Wednesday, April 04, 2007

Typhoons and Bike Rides

Well, Kong-Rey which threatened Guam has pretty much done what was predicted. It swung northeasterly and has dissipated to a Tropical Storm rather than its Typhoon level. It only reached Category 2 level for a short time then began decreasing in strength. Northeasterly is good from PI perspective cuz that's away from where I am.

And speaking of 'direction and bike rides', it looks like I'm heading southeasterly tomorrow with neighbor Mark for a two day ride proportedly toward Paete on the other side of Laguna de Bay. If I make it back I'll report how it went. It's a new thing for me and I feel that I'm up to it. Mark, is a Brent 5th grade teacher. His wife, Trudy, is Dea's co-worker in the third grade. Anyway Mark has been letting me ride his bike, which I made advantageous for him since I fixed it up so it is a bit more comfortable (new seat) and doesn't break down as much (new chain) and shifts more smoothly (cleaned sprockets and adjusted Derailer).

What's a 'Derailer' you ask? Or if you know what it is, 'Why did you mispell it'? A month ago I had no clue myself either what it was or how to spell it. So to quote a source of much of my information about bikes...

Quote from "Derailer, Not Derailleur!" at
Traditionally, in U.S. usage, the gear-change mechanism we all know and love has been called a "derailleur." This is actually a French word, but it is commonly pronounced in an anglicized manner, as "de-RAIL-er" or "de-RAIL-yur." The actual French pronunciation is more like "day-RYE-EUH" but nobody says that when speaking English. The proper French spelling is "dérailleur," not "derailleur."
The French
Ministry of Culture has been on a campaign to purge the French language of the "impurity" caused by the introduction of foreign, (especially English) words into French speech and writing. In an attempt to combat "cultural imperialism", or "franglais" the Ministry has been attempting to banish such terms as "le week-end", "Walkman" (which they mistakenly think is English), "FAX", "Computer", etc. and replace them with special made-up French words. ("fin-de-semaine", "baladeur", "telecopieur", "ordinateur"...)
When you consider how many French words are already in the English language, as the result of real imperialism (
William the Conqueror, 1066!) I think it is time to defend the "purity" of the English tongue; you have to draw the line somewhere, and I have drawn it at "dérailleur."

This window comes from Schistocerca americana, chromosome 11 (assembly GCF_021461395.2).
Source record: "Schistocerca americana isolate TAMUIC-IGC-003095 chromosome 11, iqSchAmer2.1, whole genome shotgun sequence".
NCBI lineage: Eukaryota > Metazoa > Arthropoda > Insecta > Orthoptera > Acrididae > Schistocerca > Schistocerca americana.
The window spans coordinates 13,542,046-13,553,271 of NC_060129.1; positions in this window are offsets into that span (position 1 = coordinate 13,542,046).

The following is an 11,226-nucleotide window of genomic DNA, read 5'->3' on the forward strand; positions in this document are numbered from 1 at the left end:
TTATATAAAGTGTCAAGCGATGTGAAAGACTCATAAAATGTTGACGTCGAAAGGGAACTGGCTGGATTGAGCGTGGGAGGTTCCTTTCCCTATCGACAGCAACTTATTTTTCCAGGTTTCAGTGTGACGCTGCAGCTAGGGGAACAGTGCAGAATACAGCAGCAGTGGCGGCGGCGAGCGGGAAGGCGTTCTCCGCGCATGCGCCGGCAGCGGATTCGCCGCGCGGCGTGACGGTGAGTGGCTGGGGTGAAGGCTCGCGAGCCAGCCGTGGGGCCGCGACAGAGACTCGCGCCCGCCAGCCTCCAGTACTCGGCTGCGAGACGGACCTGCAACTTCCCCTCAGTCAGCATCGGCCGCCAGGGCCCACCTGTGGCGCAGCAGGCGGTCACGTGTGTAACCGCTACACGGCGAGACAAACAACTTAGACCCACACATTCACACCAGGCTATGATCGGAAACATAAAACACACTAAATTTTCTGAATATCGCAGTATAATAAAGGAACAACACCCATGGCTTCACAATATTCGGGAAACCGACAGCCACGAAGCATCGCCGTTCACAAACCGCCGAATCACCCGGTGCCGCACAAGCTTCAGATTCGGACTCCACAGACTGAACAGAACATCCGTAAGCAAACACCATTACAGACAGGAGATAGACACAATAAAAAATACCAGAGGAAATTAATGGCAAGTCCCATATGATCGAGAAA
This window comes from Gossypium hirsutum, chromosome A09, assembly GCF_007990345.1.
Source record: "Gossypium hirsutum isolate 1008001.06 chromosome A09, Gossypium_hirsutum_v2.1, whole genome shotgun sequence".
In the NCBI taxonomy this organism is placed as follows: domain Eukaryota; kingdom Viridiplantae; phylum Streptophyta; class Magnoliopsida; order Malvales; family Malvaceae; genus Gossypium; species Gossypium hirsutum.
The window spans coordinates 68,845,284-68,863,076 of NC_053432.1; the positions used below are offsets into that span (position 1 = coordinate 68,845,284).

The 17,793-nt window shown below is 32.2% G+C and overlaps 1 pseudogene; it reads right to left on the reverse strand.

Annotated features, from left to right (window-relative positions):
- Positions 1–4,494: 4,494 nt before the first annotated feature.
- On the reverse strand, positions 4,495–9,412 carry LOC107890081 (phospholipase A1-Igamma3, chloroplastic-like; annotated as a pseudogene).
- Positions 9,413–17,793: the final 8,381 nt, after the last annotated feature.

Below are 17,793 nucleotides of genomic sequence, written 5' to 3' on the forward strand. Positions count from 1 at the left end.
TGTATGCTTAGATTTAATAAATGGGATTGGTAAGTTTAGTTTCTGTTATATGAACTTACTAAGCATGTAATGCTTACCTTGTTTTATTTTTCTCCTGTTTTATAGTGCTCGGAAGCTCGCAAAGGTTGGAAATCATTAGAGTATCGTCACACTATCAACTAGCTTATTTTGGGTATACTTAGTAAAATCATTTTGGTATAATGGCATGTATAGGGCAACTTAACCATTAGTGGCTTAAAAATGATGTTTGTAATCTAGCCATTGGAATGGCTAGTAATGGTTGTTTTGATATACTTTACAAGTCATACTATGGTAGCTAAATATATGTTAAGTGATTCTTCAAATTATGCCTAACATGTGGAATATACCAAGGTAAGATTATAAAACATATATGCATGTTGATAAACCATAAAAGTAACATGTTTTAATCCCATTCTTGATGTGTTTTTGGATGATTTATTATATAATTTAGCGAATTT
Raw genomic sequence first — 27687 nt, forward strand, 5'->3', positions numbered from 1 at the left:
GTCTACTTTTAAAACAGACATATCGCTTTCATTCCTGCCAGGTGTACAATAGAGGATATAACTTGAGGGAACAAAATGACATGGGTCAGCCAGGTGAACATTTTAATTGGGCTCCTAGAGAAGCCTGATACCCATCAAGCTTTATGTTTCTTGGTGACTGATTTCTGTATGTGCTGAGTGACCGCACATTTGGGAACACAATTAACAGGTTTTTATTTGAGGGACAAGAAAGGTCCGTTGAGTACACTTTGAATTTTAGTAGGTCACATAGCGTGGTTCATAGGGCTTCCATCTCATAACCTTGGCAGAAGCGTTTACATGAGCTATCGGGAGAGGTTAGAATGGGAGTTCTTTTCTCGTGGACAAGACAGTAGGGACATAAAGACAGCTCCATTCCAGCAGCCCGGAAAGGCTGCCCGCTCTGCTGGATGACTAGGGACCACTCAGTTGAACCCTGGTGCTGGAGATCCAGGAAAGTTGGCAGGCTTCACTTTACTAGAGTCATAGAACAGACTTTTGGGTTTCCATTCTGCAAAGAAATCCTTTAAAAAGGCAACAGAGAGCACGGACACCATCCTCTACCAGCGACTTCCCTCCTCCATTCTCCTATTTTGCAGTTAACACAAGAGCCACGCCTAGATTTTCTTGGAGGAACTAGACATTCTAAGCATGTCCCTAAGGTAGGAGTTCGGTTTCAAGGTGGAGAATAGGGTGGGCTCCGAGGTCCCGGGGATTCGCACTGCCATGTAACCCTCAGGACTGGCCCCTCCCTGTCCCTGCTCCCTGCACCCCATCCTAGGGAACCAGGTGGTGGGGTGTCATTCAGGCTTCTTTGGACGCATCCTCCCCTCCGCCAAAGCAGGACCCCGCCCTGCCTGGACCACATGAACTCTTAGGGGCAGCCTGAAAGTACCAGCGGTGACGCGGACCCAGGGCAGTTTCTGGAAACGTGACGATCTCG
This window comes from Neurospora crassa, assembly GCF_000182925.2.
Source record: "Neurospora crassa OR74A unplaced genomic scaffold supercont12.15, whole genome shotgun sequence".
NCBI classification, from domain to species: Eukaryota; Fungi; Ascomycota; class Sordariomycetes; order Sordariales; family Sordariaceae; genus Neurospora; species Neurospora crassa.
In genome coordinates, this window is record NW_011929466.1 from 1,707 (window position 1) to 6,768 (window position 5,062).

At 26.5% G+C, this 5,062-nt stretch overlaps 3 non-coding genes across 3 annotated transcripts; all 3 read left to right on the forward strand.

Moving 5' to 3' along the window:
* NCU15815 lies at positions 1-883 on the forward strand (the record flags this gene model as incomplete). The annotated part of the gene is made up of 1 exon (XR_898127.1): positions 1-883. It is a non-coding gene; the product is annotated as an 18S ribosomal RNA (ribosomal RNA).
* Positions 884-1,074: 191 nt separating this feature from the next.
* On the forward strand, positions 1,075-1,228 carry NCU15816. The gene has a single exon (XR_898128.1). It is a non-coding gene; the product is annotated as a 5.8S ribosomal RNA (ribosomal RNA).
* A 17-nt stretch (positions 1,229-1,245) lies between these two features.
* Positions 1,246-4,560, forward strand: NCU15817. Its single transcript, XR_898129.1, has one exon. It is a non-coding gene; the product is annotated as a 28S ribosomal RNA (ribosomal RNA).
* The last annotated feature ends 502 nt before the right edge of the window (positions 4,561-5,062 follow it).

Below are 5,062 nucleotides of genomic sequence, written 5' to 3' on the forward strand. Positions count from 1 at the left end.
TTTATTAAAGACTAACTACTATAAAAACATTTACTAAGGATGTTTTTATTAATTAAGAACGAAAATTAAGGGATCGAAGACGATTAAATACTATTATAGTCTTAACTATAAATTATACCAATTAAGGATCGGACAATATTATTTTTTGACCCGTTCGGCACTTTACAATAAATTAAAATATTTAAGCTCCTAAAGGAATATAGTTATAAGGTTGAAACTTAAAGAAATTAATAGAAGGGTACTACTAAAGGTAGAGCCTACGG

I am on a one-man campaign to replace the foreign spelling "dérailleur" with the English spelling and pronunciation "derailer." I have been using this spelling in all of my writing for some time, and urge others to do the same.The word "derailer" (or "dérailleur") is actually a metaphor, relating the gear change to what happens when a railroad train goes off the tracks. In English, we call this a "derailment," not a "déraillement."
In fact, in the railroad industry, there is an obscure device designed to deliberately derail a runaway rail car. This device has always been called a "derailer" in English, and a "déraileur" in French.

Excuse the digression into technicalities but I just had to throw that in. I could have just said it's the "gear-change mechanism".

So earlier this week Mark proposed that we take an over nighter and that started it. School is out for a 10 day Holy Week Break which Dea is enjoying very much. Our plan is to take the National Highway, which mostly (I think) follows around the big lake. If we make it all the way to Paete which is about 45 miles one way (see my post titled "Some of this ain't wood carvings..." down a bit in this blog) and that remains to be seen, it will be a milestone for me, as my rides up til now have been only daily jaunts of about 10 miles. Mark is not going to be walking however in case you wondered. Since I'm using Mark's bike for the ride, Mark is borrowing Jim's bike. Jim is an Upper School teacher at Brent. Seems complicated doesn't it? But Mark wins again getting the better bike of the two and Jim wins as well cuz while he and his family are off to Boracay, I serviced his bike a bit (most people here don't properly care for their bikes - they leave 'em dirty and rusty). And since I'm the bike maintenance guy around here I thought I'd better work his over before taking to the road and risking a break down. Stay tuned on that as well.

So what started all this 'biking' stuff anyway? Actually it started early last month (see my post titled Food and Bikes) when I got the Manila grandkid's bikes down here to work over. Since then one thing led to another and I'm even thinking of building my own bike. Yup! You heard right! (Or actually 'read' it right). BUILD. But I'm a ways from that point now - just in the learning/research phase.

Back to the bike trip - I intend to capture it with camera and GPS so a future blog post will likely tell you more than you really wanted to know about it. This morning it's raining a bit here so maybe I need to get a raincoat - Oh Yeah! and a bike-trailer to carry everything I should take with. We're planning on a 8AM start.

No comments: